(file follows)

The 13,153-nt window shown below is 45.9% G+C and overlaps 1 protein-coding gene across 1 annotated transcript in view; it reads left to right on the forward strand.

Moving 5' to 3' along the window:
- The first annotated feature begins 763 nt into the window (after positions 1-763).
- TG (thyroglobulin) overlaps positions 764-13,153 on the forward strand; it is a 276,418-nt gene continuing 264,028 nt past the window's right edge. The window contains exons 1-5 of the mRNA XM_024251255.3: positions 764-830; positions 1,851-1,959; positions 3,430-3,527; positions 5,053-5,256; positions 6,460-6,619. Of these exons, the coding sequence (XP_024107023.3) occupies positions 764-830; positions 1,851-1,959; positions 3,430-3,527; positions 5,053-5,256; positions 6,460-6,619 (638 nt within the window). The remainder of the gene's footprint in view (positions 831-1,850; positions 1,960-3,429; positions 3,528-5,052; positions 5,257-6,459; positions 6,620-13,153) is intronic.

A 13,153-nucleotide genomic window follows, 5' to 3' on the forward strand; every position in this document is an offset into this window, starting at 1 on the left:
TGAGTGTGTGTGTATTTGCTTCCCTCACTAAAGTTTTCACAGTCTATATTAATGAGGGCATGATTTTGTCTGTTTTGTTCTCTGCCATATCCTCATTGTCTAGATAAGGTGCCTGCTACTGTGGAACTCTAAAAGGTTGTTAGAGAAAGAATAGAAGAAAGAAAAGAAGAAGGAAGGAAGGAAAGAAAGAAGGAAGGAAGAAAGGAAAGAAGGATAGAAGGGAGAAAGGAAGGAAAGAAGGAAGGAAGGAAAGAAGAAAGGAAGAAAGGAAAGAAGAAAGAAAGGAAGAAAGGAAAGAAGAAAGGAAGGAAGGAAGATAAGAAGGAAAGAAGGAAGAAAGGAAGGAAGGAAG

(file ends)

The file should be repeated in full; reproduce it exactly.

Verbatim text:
The 13,153-nt window shown below is 45.9% G+C and overlaps 1 protein-coding gene across 1 annotated transcript in view; it reads left to right on the forward strand.

Moving 5' to 3' along the window:
- The first annotated feature begins 763 nt into the window (after positions 1-763).
- TG (thyroglobulin) overlaps positions 764-13,153 on the forward strand; it is a 276,418-nt gene continuing 264,028 nt past the window's right edge. The window contains exons 1-5 of the mRNA XM_024251255.3: positions 764-830; positions 1,851-1,959; positions 3,430-3,527; positions 5,053-5,256; positions 6,460-6,619. Of these exons, the coding sequence (XP_024107023.3) occupies positions 764-830; positions 1,851-1,959; positions 3,430-3,527; positions 5,053-5,256; positions 6,460-6,619 (638 nt within the window). The remainder of the gene's footprint in view (positions 831-1,850; positions 1,960-3,429; positions 3,528-5,052; positions 5,257-6,459; positions 6,620-13,153) is intronic.

A 13,153-nucleotide genomic window follows, 5' to 3' on the forward strand; every position in this document is an offset into this window, starting at 1 on the left:
TGAGTGTGTGTGTATTTGCTTCCCTCACTAAAGTTTTCACAGTCTATATTAATGAGGGCATGATTTTGTCTGTTTTGTTCTCTGCCATATCCTCATTGTCTAGATAAGGTGCCTGCTACTGTGGAACTCTAAAAGGTTGTTAGAGAAAGAATAGAAGAAAGAAAAGAAGAAGGAAGGAAGGAAAGAAAGAAGGAAGGAAGAAAGGAAAGAAGGATAGAAGGGAGAAAGGAAGGAAAGAAGGAAGGAAGGAAAGAAGAAAGGAAGAAAGGAAAGAAGAAAGAAAGGAAGAAAGGAAAGAAGAAAGGAAGGAAGGAAGATAAGAAGGAAAGAAGGAAGAAAGGAAGGAAGGAAG